Nashaat N. Rizk
Patient Position: Supine, with the thigh in a neutral position.
Indications: In the diagnosis and treatment of meralgia paresthetica, a neuritic type of pain in the lateral aspect of the thigh. Also can be used for surgical anesthesia for tourniquet pain in lower limb surgery and for skin graft harvest.
Needle Size: 50-mm insulated needle.
Medication/Volume: 0.25% bupivacaine 7 mL and 40 mg Depo-Medrol (Pharmacia Canada, Inc., Hamilton, Ontario, Canada) for a total of 8 mL.
Anatomic Landmarks: Anterior superior iliac spine, pubic tubercle, and the inguinal ligament.
Approach and Technique: After sterile preparation of the region, the most medial part of the anterior superior iliac spine is palpated, and a point 1 cm medial to it is marked. Next, a vertical line is extended caudally just below the inguinal ligament to determine the site of introduction of the needle (Fig. 71-1). The site is prepared with Betadine (Purdue Pharma L.P., Stamford, CT). Next, a 50-mm insulated needle connected to a nerve stimulator (1.5 mA, 2 Hz, 0.3 ms) is introduced perpendicular to the skin until paresthesia on the lateral border of the thigh is elicited. The needle position is adjusted to maintain the paresthesia with a current of 0.6 mA. After negative blood aspiration, the local anesthetic mixture is slowly injected. The needle is removed, and a Band-Aid (Johnson & Johnson, Somerville, NJ) is applied.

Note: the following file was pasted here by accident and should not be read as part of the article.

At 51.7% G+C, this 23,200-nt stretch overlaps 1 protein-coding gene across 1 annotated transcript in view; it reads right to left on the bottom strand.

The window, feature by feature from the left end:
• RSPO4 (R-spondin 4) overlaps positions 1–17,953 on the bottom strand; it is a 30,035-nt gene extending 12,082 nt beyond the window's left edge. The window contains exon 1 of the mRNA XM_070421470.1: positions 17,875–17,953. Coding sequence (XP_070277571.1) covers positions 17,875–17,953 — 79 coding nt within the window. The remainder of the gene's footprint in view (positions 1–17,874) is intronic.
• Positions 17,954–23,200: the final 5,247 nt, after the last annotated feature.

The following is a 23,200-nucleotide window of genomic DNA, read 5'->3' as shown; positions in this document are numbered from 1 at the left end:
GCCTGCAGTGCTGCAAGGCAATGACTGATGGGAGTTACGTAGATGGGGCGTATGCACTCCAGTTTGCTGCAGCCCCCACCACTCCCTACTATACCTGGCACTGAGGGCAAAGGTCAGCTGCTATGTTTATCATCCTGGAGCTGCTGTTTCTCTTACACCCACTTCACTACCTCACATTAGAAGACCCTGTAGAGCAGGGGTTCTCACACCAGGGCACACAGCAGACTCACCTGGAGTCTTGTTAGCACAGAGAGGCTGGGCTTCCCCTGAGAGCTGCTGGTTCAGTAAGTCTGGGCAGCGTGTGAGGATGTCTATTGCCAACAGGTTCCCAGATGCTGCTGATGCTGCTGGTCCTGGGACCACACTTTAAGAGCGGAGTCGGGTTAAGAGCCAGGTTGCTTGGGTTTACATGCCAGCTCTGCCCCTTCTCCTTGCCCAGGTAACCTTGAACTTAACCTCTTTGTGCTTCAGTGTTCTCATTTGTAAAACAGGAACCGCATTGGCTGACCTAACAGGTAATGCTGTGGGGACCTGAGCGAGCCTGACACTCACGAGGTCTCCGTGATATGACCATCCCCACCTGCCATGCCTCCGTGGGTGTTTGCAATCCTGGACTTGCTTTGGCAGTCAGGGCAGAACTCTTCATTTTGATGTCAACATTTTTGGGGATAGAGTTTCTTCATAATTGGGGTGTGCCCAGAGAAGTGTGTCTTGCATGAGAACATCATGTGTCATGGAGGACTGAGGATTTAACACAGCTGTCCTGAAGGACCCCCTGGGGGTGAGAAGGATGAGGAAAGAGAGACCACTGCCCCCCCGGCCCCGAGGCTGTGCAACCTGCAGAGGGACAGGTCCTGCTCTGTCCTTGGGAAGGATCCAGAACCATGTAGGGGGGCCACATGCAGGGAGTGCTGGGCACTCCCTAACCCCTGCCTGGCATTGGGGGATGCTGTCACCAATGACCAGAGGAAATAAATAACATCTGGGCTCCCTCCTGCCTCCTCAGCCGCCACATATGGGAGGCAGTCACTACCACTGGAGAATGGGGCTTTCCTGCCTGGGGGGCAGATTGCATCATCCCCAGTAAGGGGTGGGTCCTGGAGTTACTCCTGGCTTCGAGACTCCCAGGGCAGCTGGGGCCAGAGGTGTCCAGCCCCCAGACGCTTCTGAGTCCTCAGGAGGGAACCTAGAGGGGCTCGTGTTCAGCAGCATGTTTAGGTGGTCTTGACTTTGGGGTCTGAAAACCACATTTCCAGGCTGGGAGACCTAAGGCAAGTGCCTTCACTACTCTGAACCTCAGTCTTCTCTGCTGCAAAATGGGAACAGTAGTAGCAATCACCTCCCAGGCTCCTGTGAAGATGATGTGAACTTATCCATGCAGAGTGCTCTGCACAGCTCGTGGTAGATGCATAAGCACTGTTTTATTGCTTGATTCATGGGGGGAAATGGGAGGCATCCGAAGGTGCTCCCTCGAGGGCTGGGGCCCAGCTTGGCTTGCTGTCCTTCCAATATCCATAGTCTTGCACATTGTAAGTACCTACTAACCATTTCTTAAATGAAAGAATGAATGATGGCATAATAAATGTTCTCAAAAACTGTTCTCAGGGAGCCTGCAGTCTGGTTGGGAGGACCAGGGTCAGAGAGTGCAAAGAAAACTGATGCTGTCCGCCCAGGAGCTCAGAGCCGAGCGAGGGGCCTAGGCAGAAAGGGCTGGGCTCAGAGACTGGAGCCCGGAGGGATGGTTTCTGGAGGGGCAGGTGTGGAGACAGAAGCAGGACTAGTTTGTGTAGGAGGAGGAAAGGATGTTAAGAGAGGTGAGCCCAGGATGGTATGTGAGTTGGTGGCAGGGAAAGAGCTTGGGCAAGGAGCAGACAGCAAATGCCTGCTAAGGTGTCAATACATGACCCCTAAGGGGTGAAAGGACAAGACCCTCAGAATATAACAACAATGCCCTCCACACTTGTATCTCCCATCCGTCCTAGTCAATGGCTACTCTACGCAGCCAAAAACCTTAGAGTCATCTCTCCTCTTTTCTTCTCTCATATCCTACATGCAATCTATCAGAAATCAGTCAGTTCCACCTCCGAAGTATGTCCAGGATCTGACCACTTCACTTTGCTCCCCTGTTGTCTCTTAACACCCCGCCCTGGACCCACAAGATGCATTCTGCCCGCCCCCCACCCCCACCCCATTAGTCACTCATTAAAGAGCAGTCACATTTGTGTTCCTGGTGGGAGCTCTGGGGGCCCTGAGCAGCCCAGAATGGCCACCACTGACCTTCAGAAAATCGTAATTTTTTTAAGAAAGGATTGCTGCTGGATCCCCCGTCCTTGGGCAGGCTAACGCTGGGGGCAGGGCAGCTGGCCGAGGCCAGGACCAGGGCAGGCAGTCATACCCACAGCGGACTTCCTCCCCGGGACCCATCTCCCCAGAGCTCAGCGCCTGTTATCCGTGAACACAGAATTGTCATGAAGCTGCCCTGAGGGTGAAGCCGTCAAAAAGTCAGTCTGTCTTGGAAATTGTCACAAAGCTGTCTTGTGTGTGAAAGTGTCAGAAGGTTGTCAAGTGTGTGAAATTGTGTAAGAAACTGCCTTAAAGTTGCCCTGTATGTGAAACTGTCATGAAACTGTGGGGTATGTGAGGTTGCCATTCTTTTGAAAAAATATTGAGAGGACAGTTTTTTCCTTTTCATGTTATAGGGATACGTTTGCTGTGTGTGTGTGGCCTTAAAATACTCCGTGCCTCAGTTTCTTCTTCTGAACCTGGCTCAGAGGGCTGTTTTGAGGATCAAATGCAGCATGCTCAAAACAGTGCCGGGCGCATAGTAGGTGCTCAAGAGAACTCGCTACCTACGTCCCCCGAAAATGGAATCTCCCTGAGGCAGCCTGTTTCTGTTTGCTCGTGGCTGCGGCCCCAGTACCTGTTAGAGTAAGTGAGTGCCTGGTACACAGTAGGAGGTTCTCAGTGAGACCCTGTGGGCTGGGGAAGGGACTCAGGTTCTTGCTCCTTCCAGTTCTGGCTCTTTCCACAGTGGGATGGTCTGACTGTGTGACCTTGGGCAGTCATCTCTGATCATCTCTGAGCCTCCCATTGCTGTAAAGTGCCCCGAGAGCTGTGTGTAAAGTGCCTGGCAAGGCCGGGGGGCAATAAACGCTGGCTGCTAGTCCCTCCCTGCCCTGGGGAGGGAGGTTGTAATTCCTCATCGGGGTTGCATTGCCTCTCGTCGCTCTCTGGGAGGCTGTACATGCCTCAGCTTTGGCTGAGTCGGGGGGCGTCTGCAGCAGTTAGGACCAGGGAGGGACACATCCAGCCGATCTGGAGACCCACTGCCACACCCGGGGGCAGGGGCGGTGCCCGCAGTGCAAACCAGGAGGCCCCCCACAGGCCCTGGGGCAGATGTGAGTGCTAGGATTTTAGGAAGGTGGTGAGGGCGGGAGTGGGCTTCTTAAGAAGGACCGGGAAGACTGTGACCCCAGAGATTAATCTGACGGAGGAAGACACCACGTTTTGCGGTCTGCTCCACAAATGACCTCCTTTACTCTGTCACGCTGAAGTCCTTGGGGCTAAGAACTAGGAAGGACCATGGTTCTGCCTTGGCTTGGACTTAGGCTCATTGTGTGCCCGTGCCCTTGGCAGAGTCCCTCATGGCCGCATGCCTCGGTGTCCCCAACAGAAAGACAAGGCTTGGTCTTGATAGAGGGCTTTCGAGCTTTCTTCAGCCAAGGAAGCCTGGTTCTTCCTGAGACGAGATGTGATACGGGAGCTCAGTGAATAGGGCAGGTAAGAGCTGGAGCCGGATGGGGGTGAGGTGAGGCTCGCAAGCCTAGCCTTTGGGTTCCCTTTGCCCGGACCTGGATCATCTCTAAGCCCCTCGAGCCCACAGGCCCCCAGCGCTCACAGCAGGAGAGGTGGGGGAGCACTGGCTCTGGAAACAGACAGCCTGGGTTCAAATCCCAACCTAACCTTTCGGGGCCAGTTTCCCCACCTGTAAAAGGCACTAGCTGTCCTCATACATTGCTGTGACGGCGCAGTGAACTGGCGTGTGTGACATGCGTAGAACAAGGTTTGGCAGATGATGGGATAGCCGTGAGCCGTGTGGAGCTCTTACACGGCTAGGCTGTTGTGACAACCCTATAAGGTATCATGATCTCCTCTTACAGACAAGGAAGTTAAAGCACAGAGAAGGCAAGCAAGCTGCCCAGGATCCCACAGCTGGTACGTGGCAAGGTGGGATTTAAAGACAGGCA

1. This block can be performed without the use of a nerve stimulator, but the nerve stimulator increases the success rate.
Figure 71-1. Introduction of the needle.
Bridenbaugh PO, Wedel DJ. The lower extremity: somatic blockade. In: Cousins MJ, Bridenbaugh PO. Neural blockade in clinical anesthesia and management of pain, 3rd ed. Philadelphia: Lippincott-Raven, 1998.
Waldman SD. Lateral femoral cutaneous nerve block. Atlas of interventional pain management. Philadelphia: WB Saunders, 1998.